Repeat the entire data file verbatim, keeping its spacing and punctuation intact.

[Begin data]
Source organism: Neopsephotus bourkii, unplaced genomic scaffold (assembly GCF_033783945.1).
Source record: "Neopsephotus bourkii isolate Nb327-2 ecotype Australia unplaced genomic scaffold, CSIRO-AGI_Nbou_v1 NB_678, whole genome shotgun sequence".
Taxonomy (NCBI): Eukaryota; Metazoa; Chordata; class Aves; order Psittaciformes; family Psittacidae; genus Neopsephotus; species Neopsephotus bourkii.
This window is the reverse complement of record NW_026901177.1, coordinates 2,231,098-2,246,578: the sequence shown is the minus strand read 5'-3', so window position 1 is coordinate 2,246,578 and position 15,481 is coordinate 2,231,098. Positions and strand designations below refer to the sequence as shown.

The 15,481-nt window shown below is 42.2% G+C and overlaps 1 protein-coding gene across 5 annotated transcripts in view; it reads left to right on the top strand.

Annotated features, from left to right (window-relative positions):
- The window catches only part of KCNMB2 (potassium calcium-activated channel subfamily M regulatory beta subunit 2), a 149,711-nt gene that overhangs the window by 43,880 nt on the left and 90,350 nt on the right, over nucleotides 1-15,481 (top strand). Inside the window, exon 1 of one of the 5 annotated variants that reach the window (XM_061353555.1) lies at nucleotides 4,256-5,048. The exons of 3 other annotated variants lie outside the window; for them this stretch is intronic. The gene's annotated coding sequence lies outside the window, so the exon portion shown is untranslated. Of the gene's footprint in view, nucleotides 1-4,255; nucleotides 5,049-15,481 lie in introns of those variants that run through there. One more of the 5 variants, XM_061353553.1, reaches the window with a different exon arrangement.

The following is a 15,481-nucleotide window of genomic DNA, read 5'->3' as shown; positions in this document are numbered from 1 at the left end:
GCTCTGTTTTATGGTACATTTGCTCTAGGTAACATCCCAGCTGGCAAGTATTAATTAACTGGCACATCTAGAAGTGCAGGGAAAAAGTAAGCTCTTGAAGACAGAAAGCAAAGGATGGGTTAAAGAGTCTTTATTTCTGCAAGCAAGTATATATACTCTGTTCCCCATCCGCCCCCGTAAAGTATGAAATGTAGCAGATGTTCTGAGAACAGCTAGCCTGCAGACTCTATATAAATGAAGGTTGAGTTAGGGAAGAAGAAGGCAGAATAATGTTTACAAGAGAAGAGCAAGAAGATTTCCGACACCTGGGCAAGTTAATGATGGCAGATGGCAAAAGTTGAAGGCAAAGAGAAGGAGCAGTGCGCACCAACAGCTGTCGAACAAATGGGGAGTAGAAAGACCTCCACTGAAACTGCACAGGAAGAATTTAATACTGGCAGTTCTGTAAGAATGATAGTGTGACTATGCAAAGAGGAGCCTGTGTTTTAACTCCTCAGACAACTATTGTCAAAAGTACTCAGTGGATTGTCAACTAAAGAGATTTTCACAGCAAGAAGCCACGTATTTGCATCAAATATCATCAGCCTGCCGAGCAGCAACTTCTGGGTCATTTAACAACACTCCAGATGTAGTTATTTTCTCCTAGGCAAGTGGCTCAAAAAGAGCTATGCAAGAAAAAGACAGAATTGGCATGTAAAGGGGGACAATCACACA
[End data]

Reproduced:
Source organism: Neopsephotus bourkii, unplaced genomic scaffold (assembly GCF_033783945.1).
Source record: "Neopsephotus bourkii isolate Nb327-2 ecotype Australia unplaced genomic scaffold, CSIRO-AGI_Nbou_v1 NB_678, whole genome shotgun sequence".
Taxonomy (NCBI): Eukaryota; Metazoa; Chordata; class Aves; order Psittaciformes; family Psittacidae; genus Neopsephotus; species Neopsephotus bourkii.
This window is the reverse complement of record NW_026901177.1, coordinates 2,231,098-2,246,578: the sequence shown is the minus strand read 5'-3', so window position 1 is coordinate 2,246,578 and position 15,481 is coordinate 2,231,098. Positions and strand designations below refer to the sequence as shown.

The 15,481-nt window shown below is 42.2% G+C and overlaps 1 protein-coding gene across 5 annotated transcripts in view; it reads left to right on the top strand.

Annotated features, from left to right (window-relative positions):
- The window catches only part of KCNMB2 (potassium calcium-activated channel subfamily M regulatory beta subunit 2), a 149,711-nt gene that overhangs the window by 43,880 nt on the left and 90,350 nt on the right, over nucleotides 1-15,481 (top strand). Inside the window, exon 1 of one of the 5 annotated variants that reach the window (XM_061353555.1) lies at nucleotides 4,256-5,048. The exons of 3 other annotated variants lie outside the window; for them this stretch is intronic. The gene's annotated coding sequence lies outside the window, so the exon portion shown is untranslated. Of the gene's footprint in view, nucleotides 1-4,255; nucleotides 5,049-15,481 lie in introns of those variants that run through there. One more of the 5 variants, XM_061353553.1, reaches the window with a different exon arrangement.

The following is a 15,481-nucleotide window of genomic DNA, read 5'->3' as shown; positions in this document are numbered from 1 at the left end:
GCTCTGTTTTATGGTACATTTGCTCTAGGTAACATCCCAGCTGGCAAGTATTAATTAACTGGCACATCTAGAAGTGCAGGGAAAAAGTAAGCTCTTGAAGACAGAAAGCAAAGGATGGGTTAAAGAGTCTTTATTTCTGCAAGCAAGTATATATACTCTGTTCCCCATCCGCCCCCGTAAAGTATGAAATGTAGCAGATGTTCTGAGAACAGCTAGCCTGCAGACTCTATATAAATGAAGGTTGAGTTAGGGAAGAAGAAGGCAGAATAATGTTTACAAGAGAAGAGCAAGAAGATTTCCGACACCTGGGCAAGTTAATGATGGCAGATGGCAAAAGTTGAAGGCAAAGAGAAGGAGCAGTGCGCACCAACAGCTGTCGAACAAATGGGGAGTAGAAAGACCTCCACTGAAACTGCACAGGAAGAATTTAATACTGGCAGTTCTGTAAGAATGATAGTGTGACTATGCAAAGAGGAGCCTGTGTTTTAACTCCTCAGACAACTATTGTCAAAAGTACTCAGTGGATTGTCAACTAAAGAGATTTTCACAGCAAGAAGCCACGTATTTGCATCAAATATCATCAGCCTGCCGAGCAGCAACTTCTGGGTCATTTAACAACACTCCAGATGTAGTTATTTTCTCCTAGGCAAGTGGCTCAAAAAGAGCTATGCAAGAAAAAGACAGAATTGGCATGTAAAGGGGGACAATCACACA